In order for a pregnancy to be successful it needs to go through a few stages. First of all, there must be a male sperm present. Then, this sperm cell needs to reach and penetrate the woman’s egg which ultimately results in it being fertilized. The newly formed zygote must then divide until it reaches its blastocyst stage. Finally, this blastocyst must implant itself in the endometrium of the uterus and continue its development into an embryo, and lastly in a healthy fetus.
At all parts of this process issues can occur which can result in abnormal development or even abortion.
Now, let’s summarize all the stages and then dive deeper into each one of them and see their peculiarities and potential issues:
- Blastocyst Development
- Blastocyst Implantation
- Embryo Development
- Fetal Development
Fertilization is when the male and female cells bind together. The product is called a zygote, no matter if the process happens naturally in a female’s body or in vitro. During ovulation, women release an egg in one of their fallopian tubes. After that, if ejaculation occurs, sperm cells find their way to the egg cell and penetrate it, leading to fertilization.
If you want to know more about this process and its various stages, head out to our article on the topic.
After everything is done, the zygote starts moving towards the uterus. At the same time cells starts dividing entering the next stage – a blastocyst.
There are a lot of issues that can occur during this process that will prevent fertilization but they all have the same final result – failure to initiate full blown pregnancy. Fertilization will not occur if there is no egg after the female’s ovulation or the sperm has low count or isn’t potent enough. Poor sperm motility or if the cervical mucus isn’t thin enough will also result in fertilization failure.
After a successful fertilization the embryo will be created by a few cells that will keep on dividing forming a structure called a blastocyst. The blastocyst has inner and outer cell layers (as well as fluids). It stays inside the zona pellucida during the maturation. Think of it as an egg shell which protects the egg until its mature enough to move on to its next stage. The outer layer of cells will create the placenta and the surrounding sack tissues which will support the fetal development.
The inner layer of cells will become the various organs of the baby and form all its tissues such as its muscles, bones, etc. These inner cells grow way faster than the outer layer ones and go through many morphological changes in their path to conversion. The more they specialize the tighter the blastocyst structure becomes. At this point the zona pellucida breaks apart and the blastocyst moves to the uterus where it implants itself in the wall.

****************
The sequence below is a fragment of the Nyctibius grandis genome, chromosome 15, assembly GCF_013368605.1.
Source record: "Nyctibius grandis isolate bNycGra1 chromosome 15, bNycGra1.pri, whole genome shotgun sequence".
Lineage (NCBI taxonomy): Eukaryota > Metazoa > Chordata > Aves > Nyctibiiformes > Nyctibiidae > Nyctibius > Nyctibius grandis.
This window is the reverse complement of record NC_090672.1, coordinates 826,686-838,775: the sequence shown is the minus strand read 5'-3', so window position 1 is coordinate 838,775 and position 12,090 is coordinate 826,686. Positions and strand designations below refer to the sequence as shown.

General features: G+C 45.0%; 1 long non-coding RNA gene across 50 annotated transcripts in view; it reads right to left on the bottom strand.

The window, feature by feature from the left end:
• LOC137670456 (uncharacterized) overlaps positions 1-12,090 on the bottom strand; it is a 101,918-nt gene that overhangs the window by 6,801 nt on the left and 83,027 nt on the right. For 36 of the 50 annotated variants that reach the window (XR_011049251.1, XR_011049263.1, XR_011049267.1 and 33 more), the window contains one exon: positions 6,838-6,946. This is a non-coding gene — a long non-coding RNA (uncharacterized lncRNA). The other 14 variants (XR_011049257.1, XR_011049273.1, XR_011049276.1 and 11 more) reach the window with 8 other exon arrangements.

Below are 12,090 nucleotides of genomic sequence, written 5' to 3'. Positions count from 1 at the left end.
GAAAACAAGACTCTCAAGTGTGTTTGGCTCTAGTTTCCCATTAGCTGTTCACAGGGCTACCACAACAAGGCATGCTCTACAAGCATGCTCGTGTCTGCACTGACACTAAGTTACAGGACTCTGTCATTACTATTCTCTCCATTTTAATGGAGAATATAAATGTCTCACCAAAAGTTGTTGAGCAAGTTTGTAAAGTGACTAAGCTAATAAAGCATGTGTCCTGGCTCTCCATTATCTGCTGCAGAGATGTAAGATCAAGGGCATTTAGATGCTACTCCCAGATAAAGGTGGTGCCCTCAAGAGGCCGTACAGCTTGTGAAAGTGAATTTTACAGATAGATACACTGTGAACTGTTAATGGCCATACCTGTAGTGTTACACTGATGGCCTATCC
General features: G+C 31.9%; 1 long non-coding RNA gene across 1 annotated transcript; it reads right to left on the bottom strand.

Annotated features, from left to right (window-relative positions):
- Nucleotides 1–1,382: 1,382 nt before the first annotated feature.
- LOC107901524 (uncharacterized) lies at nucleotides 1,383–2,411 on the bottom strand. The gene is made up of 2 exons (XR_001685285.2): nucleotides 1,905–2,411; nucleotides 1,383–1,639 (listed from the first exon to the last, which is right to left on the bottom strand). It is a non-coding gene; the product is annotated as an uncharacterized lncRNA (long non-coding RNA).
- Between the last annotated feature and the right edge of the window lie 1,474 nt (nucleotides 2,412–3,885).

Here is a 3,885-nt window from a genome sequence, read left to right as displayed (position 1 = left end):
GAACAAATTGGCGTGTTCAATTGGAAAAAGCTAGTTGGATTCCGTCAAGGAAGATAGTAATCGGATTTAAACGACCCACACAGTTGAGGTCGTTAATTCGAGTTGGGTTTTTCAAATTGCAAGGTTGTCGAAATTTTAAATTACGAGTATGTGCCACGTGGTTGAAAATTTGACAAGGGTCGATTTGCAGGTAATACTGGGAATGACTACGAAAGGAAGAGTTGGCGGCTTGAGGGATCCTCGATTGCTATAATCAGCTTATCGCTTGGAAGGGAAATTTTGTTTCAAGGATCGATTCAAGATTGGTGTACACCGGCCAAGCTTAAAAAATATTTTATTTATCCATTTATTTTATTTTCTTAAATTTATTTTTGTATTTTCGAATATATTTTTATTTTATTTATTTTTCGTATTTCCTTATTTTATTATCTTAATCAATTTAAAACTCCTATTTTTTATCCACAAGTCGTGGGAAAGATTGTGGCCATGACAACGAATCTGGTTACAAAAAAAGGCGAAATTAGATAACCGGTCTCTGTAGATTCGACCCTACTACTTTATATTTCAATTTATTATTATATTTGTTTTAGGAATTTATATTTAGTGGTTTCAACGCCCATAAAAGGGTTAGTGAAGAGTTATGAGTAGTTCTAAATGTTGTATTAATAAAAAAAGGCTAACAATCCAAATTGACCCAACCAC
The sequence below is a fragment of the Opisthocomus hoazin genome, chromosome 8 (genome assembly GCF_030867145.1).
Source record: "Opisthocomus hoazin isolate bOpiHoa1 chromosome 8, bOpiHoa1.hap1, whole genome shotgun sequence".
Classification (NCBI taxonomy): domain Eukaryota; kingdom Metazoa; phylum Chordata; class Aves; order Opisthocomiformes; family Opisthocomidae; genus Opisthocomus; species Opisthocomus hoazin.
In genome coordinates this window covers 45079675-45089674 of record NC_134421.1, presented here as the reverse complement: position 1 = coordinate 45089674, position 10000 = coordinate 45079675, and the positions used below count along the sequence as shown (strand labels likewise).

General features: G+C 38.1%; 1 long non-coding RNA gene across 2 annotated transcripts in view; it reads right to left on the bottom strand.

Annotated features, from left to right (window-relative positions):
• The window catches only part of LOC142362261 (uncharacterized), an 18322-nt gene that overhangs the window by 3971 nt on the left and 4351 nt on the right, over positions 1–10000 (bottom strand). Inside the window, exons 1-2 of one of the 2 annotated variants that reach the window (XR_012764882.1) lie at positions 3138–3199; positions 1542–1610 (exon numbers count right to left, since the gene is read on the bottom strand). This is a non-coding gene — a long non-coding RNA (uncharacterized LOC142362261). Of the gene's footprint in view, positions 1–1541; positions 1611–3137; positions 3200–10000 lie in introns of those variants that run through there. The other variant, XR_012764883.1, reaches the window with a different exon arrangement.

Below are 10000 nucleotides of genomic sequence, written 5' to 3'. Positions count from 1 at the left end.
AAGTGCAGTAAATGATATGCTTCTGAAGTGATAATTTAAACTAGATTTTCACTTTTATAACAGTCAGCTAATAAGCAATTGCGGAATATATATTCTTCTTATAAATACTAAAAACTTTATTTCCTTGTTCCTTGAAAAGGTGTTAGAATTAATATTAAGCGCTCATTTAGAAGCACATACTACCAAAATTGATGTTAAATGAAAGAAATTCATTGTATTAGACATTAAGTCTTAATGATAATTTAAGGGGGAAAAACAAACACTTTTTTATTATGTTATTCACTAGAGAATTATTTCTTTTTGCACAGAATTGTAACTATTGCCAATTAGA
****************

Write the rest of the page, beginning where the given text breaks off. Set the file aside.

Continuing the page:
The dividing cells can just stop dividing and put everything down to a halt. This is called “blastocyst arrest”. This process is directly linked to genetic abnormalities in either the female egg or the sperm cell.
When it reaches its final goal, the blastocyst implants itself in the uterus’ wall. As we pointed out, the external cell layer of the blastocyst along with the uterine inner lining combined create the future placenta that will feed the fetus.
Sometimes a fertilized egg implants into the uterine wall but fails to continue its division progress. This is called a blighted ovum. It happens due to chromosomal abnormalities in any of the parent cells. If the endometrium is damaged the fertilized egg won’t be able to properly implant itself and will be lost. Sometimes the endometrium can even deny the entry of the egg, which is thought to be a mechanism to select the healthy eggs.
To learn more about cryopreservation and storing of embryonic cells, head out to our Main Page.
After the blastocysts finishes its process of implantation into the uterus it turns into a structure called an embryo. This is the period in which internal organs and other structures begin to form.
First, the mouth, jaw and throat are created. Then the heart and vessels start to form followed by the arms, fingers, legs, toes, and even the eyes.
Some of the final things that begin their development are the spinal cord and digestive tract along with the rest of the sensory organs.
On the 10th week cartilages begin turning into bones. After 2 more weeks the embryo goes to its final stage of development and is now called a fetus.
Problems here can happen as early as the first few weeks. With the creation of so many organs and systems and specialized cells, there is lots of room for errors. This tiny organism is extremely vulnerable to external factors at this point (such as radiation, poisoning, etc.). The genetic abnormalities here have a wide range of possibilities from mutations to lack of important structures such as a brain or a heart.
Now, it’s time to move on to the final stage:
The Fetal Development
By this week (12th) the fetus has all its structures and organs created. Those organs will still need to grow, but it is important that they are there already. At this point the hands and legs are entirely developed and can be visualized with an echography.
12 more weeks and your little baby will respond to sounds and will measure roughly 12-14 inches and weight around 5 pounds. It will start changing its position and by the eight month it is called a baby. The brain finishes its development and now the baby can see and hear, but the lungs will need some more time.
Again, at this stage, the fetus/baby is extremely vulnerable to external factors such as shock, hits, radiation, food poisoning, malnutrition, etc.